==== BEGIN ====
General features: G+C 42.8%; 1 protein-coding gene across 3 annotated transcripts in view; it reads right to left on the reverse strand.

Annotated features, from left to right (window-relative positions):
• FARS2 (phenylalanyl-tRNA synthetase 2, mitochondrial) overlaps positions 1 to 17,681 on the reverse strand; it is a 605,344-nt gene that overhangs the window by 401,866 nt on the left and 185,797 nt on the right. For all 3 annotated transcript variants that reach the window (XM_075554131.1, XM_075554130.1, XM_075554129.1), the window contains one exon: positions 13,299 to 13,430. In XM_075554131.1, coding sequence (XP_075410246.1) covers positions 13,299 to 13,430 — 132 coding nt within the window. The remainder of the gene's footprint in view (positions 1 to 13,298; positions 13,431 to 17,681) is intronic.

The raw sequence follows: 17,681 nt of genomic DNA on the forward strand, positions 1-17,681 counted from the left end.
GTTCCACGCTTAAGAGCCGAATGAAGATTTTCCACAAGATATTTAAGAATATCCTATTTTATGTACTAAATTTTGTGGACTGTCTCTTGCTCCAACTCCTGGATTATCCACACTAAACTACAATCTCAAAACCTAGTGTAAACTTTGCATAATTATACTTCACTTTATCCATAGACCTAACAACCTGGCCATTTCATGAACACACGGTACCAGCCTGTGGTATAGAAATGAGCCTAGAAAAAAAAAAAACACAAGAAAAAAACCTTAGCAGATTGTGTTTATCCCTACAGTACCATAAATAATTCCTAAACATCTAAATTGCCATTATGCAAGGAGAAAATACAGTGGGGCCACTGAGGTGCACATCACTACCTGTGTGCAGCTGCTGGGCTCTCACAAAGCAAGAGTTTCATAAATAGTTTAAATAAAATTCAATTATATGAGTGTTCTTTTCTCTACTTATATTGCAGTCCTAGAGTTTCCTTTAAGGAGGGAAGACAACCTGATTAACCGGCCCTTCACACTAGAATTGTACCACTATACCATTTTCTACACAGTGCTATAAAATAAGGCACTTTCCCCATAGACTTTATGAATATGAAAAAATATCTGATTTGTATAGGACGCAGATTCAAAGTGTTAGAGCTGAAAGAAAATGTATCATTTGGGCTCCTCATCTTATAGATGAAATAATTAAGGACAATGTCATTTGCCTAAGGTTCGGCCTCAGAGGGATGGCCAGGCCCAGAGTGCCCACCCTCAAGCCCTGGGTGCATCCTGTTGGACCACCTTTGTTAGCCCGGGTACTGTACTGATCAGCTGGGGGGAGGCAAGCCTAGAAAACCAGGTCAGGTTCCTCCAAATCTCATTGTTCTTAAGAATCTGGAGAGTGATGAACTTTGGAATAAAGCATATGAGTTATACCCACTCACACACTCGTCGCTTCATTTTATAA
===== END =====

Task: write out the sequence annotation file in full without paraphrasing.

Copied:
General features: G+C 42.8%; 1 protein-coding gene across 3 annotated transcripts in view; it reads right to left on the reverse strand.

Annotated features, from left to right (window-relative positions):
• FARS2 (phenylalanyl-tRNA synthetase 2, mitochondrial) overlaps positions 1 to 17,681 on the reverse strand; it is a 605,344-nt gene that overhangs the window by 401,866 nt on the left and 185,797 nt on the right. For all 3 annotated transcript variants that reach the window (XM_075554131.1, XM_075554130.1, XM_075554129.1), the window contains one exon: positions 13,299 to 13,430. In XM_075554131.1, coding sequence (XP_075410246.1) covers positions 13,299 to 13,430 — 132 coding nt within the window. The remainder of the gene's footprint in view (positions 1 to 13,298; positions 13,431 to 17,681) is intronic.

The raw sequence follows: 17,681 nt of genomic DNA on the forward strand, positions 1-17,681 counted from the left end.
GTTCCACGCTTAAGAGCCGAATGAAGATTTTCCACAAGATATTTAAGAATATCCTATTTTATGTACTAAATTTTGTGGACTGTCTCTTGCTCCAACTCCTGGATTATCCACACTAAACTACAATCTCAAAACCTAGTGTAAACTTTGCATAATTATACTTCACTTTATCCATAGACCTAACAACCTGGCCATTTCATGAACACACGGTACCAGCCTGTGGTATAGAAATGAGCCTAGAAAAAAAAAAAACACAAGAAAAAAACCTTAGCAGATTGTGTTTATCCCTACAGTACCATAAATAATTCCTAAACATCTAAATTGCCATTATGCAAGGAGAAAATACAGTGGGGCCACTGAGGTGCACATCACTACCTGTGTGCAGCTGCTGGGCTCTCACAAAGCAAGAGTTTCATAAATAGTTTAAATAAAATTCAATTATATGAGTGTTCTTTTCTCTACTTATATTGCAGTCCTAGAGTTTCCTTTAAGGAGGGAAGACAACCTGATTAACCGGCCCTTCACACTAGAATTGTACCACTATACCATTTTCTACACAGTGCTATAAAATAAGGCACTTTCCCCATAGACTTTATGAATATGAAAAAATATCTGATTTGTATAGGACGCAGATTCAAAGTGTTAGAGCTGAAAGAAAATGTATCATTTGGGCTCCTCATCTTATAGATGAAATAATTAAGGACAATGTCATTTGCCTAAGGTTCGGCCTCAGAGGGATGGCCAGGCCCAGAGTGCCCACCCTCAAGCCCTGGGTGCATCCTGTTGGACCACCTTTGTTAGCCCGGGTACTGTACTGATCAGCTGGGGGGAGGCAAGCCTAGAAAACCAGGTCAGGTTCCTCCAAATCTCATTGTTCTTAAGAATCTGGAGAGTGATGAACTTTGGAATAAAGCATATGAGTTATACCCACTCACACACTCGTCGCTTCATTTTATAA